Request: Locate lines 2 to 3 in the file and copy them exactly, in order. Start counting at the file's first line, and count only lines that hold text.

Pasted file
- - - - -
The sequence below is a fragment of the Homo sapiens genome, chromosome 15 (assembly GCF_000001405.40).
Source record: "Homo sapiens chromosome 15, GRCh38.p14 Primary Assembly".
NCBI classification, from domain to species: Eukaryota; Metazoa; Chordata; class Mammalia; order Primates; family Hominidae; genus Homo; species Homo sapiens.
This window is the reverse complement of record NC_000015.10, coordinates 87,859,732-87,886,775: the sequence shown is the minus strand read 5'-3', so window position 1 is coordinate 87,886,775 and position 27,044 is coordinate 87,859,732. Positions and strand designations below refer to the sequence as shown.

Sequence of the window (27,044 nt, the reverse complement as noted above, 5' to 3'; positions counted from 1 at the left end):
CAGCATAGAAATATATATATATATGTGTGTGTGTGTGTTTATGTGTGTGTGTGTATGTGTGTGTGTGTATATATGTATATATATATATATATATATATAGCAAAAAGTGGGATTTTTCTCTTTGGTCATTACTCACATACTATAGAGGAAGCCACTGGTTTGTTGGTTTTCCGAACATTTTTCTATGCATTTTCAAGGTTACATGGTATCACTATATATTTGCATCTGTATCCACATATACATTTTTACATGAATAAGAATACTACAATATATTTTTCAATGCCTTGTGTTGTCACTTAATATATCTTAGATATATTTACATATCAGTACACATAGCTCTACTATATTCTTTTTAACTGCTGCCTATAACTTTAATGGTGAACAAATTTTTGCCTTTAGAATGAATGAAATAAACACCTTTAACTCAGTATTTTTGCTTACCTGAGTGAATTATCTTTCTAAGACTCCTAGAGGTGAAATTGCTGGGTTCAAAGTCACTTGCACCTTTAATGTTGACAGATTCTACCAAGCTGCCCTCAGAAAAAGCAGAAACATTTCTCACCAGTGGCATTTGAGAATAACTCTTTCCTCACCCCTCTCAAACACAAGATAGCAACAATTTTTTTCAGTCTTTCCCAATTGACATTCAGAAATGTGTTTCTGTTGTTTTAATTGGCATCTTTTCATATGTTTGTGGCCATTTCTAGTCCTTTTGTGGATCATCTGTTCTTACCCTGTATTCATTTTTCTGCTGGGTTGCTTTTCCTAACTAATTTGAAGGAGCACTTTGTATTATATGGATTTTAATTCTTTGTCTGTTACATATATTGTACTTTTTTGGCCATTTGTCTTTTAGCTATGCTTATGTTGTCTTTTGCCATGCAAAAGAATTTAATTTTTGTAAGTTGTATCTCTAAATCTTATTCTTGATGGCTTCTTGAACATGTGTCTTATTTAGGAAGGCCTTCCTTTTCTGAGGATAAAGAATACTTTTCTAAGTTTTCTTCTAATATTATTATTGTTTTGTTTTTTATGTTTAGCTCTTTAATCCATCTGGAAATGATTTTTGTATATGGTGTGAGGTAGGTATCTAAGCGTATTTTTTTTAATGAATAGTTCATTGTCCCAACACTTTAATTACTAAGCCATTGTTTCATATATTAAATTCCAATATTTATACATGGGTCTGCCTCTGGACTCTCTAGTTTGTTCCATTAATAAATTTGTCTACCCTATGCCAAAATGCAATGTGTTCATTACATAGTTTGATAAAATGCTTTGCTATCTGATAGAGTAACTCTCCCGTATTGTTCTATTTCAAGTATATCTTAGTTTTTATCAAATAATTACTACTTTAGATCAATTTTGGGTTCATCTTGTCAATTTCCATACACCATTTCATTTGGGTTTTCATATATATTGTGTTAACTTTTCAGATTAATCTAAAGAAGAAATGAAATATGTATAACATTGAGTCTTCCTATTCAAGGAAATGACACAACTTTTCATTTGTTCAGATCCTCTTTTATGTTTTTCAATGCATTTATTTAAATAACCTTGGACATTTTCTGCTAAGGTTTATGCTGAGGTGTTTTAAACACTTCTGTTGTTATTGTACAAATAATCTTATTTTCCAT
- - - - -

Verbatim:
Source record: "Homo sapiens chromosome 15, GRCh38.p14 Primary Assembly".
NCBI classification, from domain to species: Eukaryota; Metazoa; Chordata; class Mammalia; order Primates; family Hominidae; genus Homo; species Homo sapiens.